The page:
Word of mouth
Local Facebook groups support those with special diets
While a lot people think of social media primarily as a place for selfies with animated cat features or flower crowns, questionable political rants by relatives and coworkers, and ubiquitous pics of coffee shop snacks, for some locals living with specialized dietary concerns, and those making health-related diet choices, social media can offer a repository of helpful information.
Local educator Katie Muth found out her son has celiac disease when he was 18 months old. Her husband, she learned, has it, too. Celiac disease, which affects one in 100 people, is an autoimmune disorder characterized by severe reactions to eating gluten, a protein found in grains such as wheat, barley and rye. Individuals with celiac disease treat it by eliminating gluten from their diets.
While “Gluten-Free” may be increasingly common on food product packaging and restaurant menus these days, that was not the case eight years ago when Muth had to figure out what foods she could and could not feed her family.
“We’ve been eating gluten-free since long before the gluten-free aisle started showing up in stores,” Muth explained, emphasizing the severity of her family’s food restrictions. “Even the slightest cross contamination can make them ill.”
About six years ago, Muth created a Facebook group, Gluten Free in Reno, to encourage interaction among local residents who had been attending classes she taught about living a gluten-free lifestyle.
“I created the group to help find local resources—new items, restaurants that are safe,” Muth said. “At the time I was teaching community education classes about the basics of being gluten-free and for parents of gluten-free children through TMCC, and it was a good way for us to keep in touch and help each other.”
The Gluten Free in Reno Facebook group currently has more than 170 members. It has also served as a resource for information for local dining establishments who are seeking information on accommodating special diets. Muth said it has been great, “having businesses reach out to find out how they can keep our food safe to eat. The best part is watching, over the last two years, as the list of gluten free-friendly businesses grows. And restaurants are going out of their way, and my son can now be a little bit more ’normal’ in what he eats.”
Gehn Shibayama is another local with a special diet, though his was adopted by choice. An avid backpacker, Shibayama was living in the Bay Area four years ago when he began paying more attention to his health.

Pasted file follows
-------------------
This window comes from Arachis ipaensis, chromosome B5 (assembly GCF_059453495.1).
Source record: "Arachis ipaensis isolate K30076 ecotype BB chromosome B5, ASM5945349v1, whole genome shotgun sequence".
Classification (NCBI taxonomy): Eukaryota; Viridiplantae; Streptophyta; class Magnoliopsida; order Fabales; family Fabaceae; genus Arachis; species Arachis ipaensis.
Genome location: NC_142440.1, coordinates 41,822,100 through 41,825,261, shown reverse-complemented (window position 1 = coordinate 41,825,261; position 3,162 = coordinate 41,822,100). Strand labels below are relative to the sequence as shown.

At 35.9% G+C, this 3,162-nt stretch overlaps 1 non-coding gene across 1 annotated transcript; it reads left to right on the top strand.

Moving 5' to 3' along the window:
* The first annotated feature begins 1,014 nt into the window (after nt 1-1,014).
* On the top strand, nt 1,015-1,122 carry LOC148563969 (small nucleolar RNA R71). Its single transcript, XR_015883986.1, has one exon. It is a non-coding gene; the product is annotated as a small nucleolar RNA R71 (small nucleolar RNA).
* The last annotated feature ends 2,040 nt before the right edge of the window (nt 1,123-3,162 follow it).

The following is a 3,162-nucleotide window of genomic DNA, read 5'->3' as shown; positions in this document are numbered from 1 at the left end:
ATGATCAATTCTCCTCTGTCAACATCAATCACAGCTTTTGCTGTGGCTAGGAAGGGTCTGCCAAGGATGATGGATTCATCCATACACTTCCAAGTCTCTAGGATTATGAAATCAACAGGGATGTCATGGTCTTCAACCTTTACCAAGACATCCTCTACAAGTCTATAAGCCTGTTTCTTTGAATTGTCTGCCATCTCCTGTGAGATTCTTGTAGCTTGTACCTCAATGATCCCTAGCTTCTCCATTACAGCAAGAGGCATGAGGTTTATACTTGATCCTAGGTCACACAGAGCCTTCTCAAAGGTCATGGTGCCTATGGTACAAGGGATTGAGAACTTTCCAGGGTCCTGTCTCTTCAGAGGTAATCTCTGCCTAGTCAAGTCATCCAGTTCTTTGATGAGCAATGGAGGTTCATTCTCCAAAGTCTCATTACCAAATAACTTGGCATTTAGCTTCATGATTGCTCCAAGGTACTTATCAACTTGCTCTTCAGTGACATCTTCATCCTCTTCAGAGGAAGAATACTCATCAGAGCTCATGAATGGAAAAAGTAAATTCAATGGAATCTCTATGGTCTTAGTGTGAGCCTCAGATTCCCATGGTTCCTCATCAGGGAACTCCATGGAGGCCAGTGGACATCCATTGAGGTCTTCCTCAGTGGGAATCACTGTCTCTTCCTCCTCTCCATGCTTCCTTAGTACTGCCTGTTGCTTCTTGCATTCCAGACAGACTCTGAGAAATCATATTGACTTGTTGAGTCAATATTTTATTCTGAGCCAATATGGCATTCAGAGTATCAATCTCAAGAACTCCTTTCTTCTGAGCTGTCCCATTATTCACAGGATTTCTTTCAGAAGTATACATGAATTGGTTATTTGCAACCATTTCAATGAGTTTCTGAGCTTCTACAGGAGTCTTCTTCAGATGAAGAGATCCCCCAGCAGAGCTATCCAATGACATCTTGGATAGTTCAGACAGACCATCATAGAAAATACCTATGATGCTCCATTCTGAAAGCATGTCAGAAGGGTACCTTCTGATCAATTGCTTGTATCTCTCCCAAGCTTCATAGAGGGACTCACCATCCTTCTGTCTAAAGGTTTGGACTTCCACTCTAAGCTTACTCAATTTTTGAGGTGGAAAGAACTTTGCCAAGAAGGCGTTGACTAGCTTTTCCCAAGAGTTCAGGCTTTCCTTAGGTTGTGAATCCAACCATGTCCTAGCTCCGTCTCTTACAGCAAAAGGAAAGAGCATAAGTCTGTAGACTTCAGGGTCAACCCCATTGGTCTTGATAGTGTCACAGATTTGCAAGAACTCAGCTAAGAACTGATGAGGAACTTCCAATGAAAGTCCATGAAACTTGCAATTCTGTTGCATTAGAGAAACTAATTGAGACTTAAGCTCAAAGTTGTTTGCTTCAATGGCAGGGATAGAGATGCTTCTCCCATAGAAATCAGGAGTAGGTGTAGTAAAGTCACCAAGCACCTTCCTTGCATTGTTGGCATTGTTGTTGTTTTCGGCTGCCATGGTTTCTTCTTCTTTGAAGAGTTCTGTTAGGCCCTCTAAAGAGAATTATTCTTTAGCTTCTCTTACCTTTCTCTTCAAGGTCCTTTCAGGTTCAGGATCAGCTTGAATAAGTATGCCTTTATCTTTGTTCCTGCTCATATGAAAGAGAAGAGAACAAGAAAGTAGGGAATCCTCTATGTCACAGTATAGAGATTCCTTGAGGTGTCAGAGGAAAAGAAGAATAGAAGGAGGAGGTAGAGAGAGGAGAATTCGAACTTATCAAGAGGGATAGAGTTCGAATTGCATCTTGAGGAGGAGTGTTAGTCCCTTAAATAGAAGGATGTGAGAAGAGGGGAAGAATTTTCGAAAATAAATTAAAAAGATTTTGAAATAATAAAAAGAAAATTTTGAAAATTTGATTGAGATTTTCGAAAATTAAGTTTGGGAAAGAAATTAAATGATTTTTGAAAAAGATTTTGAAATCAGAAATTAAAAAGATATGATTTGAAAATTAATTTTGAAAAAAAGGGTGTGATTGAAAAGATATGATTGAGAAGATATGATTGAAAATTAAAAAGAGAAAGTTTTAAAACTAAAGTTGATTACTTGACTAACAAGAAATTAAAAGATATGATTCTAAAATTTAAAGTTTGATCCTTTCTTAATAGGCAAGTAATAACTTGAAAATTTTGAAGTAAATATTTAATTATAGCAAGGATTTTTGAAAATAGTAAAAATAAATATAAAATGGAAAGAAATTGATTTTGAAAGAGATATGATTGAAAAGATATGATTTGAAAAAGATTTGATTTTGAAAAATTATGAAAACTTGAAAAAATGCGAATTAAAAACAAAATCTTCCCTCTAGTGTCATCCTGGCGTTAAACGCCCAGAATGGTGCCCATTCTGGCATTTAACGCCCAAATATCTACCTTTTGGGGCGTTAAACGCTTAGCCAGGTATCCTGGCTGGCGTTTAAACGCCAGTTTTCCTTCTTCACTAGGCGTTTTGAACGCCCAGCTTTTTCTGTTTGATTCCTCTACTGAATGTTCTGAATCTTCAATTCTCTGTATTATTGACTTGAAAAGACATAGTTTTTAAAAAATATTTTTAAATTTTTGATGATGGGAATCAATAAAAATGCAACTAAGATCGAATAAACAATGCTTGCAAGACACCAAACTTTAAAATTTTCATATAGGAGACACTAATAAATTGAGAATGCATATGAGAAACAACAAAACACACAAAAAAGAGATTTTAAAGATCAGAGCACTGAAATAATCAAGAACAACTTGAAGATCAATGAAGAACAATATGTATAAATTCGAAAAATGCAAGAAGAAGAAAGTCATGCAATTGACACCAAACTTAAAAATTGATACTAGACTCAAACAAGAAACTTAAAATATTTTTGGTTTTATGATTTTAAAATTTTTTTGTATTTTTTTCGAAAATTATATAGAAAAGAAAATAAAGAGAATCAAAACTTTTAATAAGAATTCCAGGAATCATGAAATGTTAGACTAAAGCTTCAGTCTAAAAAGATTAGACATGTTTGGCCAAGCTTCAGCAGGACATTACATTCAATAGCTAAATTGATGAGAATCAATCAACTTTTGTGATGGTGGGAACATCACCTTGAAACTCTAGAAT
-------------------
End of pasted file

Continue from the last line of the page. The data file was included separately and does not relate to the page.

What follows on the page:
“I was a little over 40, and I started thinking about how I could be active as long as possible,” he explained.
As a result, Shibayama adopted a completely plant-based diet, commonly called a vegan diet.
“I did a lot of research, and I transitioned to completely vegan from day one,” he said. “Before that, I was eating meat. But I started a whole food, plant-based—I don’t eat things like white rice or white bread.”
In the Bay Area, people and businesses familiar with the plant-based diet were much more common, and Shibayama said he didn’t need to use the internet or social media to connect with those around him in the vegan community.
“But I moved to Reno a few years ago, and there weren’t many vegans, so I almost immediately found this VegNV group,” he said.
Shibayama mentioned that there was a Meetup.com group dedicated to Reno-area vegans when he first moved to Northern Nevada; however, it was gradually replaced with a Facebook group where the emphasis wasn’t solely on organizing group outings, and allowed for much more conversation to take place online. Currently, the VegNV Facebook group has over 550 members.
While Shibayama said there tend to be better resources than Facebook for seeking out information like vegan-friendly recipes and new products, the VegNV group is great for more localized information and news.
“We can exchange information about a new restaurant which might have a really good vegan menu, or some people use the group for things like looking to rent a room with vegan housemates,” he said. “We’ll have meet-ups at restaurants that have a lot of vegan items on their menu. Sometimes I’ll host potlucks or movie-watching events, and I’ll post it on the group.”
Regardless of motivation, adopting a more restrictive diet in the Reno area comes with its own challenges, particularly for those who may be accustomed to the wider array of options that exist in larger urban areas. But it seems like one of the agreed-upon strengths of social media is the option to tailor the content to the interest of a localized audience.
“It is a great opportunity for our community to find support and information,” Muth said. “I think the best threads on the group are about local options—simply asking for advice on restaurants, doctors or where to locate products in town is a valuable resource.”